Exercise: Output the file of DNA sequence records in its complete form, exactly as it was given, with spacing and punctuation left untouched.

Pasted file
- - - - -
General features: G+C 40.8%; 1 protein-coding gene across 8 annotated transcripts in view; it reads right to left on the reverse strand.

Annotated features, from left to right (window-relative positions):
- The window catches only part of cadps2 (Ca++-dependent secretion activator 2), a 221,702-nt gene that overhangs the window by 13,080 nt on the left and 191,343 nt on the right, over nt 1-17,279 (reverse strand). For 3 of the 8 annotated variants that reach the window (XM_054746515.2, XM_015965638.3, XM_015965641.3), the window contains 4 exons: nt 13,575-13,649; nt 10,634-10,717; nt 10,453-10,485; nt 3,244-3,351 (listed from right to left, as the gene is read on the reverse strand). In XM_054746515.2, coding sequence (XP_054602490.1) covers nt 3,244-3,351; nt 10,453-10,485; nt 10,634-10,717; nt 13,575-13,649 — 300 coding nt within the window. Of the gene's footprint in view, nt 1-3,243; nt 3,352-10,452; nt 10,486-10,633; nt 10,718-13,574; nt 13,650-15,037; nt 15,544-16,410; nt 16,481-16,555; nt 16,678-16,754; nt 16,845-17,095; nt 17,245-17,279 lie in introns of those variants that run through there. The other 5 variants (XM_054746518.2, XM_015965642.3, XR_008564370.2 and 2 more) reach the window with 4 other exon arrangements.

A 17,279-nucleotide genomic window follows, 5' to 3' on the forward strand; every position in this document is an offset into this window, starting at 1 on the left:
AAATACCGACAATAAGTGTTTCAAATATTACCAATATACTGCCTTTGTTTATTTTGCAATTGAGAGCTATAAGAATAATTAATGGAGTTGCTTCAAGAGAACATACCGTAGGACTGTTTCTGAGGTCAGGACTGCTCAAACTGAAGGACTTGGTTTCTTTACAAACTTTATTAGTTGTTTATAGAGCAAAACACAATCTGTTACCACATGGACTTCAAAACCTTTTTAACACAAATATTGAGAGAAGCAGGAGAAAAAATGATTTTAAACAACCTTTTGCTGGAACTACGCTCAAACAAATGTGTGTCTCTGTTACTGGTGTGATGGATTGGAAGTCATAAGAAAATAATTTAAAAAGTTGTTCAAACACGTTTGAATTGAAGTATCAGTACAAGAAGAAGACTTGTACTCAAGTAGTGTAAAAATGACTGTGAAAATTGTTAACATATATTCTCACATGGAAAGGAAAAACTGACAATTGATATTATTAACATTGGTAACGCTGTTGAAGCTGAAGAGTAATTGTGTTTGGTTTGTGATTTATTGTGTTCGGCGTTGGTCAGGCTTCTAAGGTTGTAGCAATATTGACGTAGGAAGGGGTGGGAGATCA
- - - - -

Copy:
General features: G+C 40.8%; 1 protein-coding gene across 8 annotated transcripts in view; it reads right to left on the reverse strand.

Annotated features, from left to right (window-relative positions):
- The window catches only part of cadps2 (Ca++-dependent secretion activator 2), a 221,702-nt gene that overhangs the window by 13,080 nt on the left and 191,343 nt on the right, over nt 1-17,279 (reverse strand). For 3 of the 8 annotated variants that reach the window (XM_054746515.2, XM_015965638.3, XM_015965641.3), the window contains 4 exons: nt 13,575-13,649; nt 10,634-10,717; nt 10,453-10,485; nt 3,244-3,351 (listed from right to left, as the gene is read on the reverse strand). In XM_054746515.2, coding sequence (XP_054602490.1) covers nt 3,244-3,351; nt 10,453-10,485; nt 10,634-10,717; nt 13,575-13,649 — 300 coding nt within the window. Of the gene's footprint in view, nt 1-3,243; nt 3,352-10,452; nt 10,486-10,633; nt 10,718-13,574; nt 13,650-15,037; nt 15,544-16,410; nt 16,481-16,555; nt 16,678-16,754; nt 16,845-17,095; nt 17,245-17,279 lie in introns of those variants that run through there. The other 5 variants (XM_054746518.2, XM_015965642.3, XR_008564370.2 and 2 more) reach the window with 4 other exon arrangements.

A 17,279-nucleotide genomic window follows, 5' to 3' on the forward strand; every position in this document is an offset into this window, starting at 1 on the left:
AAATACCGACAATAAGTGTTTCAAATATTACCAATATACTGCCTTTGTTTATTTTGCAATTGAGAGCTATAAGAATAATTAATGGAGTTGCTTCAAGAGAACATACCGTAGGACTGTTTCTGAGGTCAGGACTGCTCAAACTGAAGGACTTGGTTTCTTTACAAACTTTATTAGTTGTTTATAGAGCAAAACACAATCTGTTACCACATGGACTTCAAAACCTTTTTAACACAAATATTGAGAGAAGCAGGAGAAAAAATGATTTTAAACAACCTTTTGCTGGAACTACGCTCAAACAAATGTGTGTCTCTGTTACTGGTGTGATGGATTGGAAGTCATAAGAAAATAATTTAAAAAGTTGTTCAAACACGTTTGAATTGAAGTATCAGTACAAGAAGAAGACTTGTACTCAAGTAGTGTAAAAATGACTGTGAAAATTGTTAACATATATTCTCACATGGAAAGGAAAAACTGACAATTGATATTATTAACATTGGTAACGCTGTTGAAGCTGAAGAGTAATTGTGTTTGGTTTGTGATTTATTGTGTTCGGCGTTGGTCAGGCTTCTAAGGTTGTAGCAATATTGACGTAGGAAGGGGTGGGAGATCA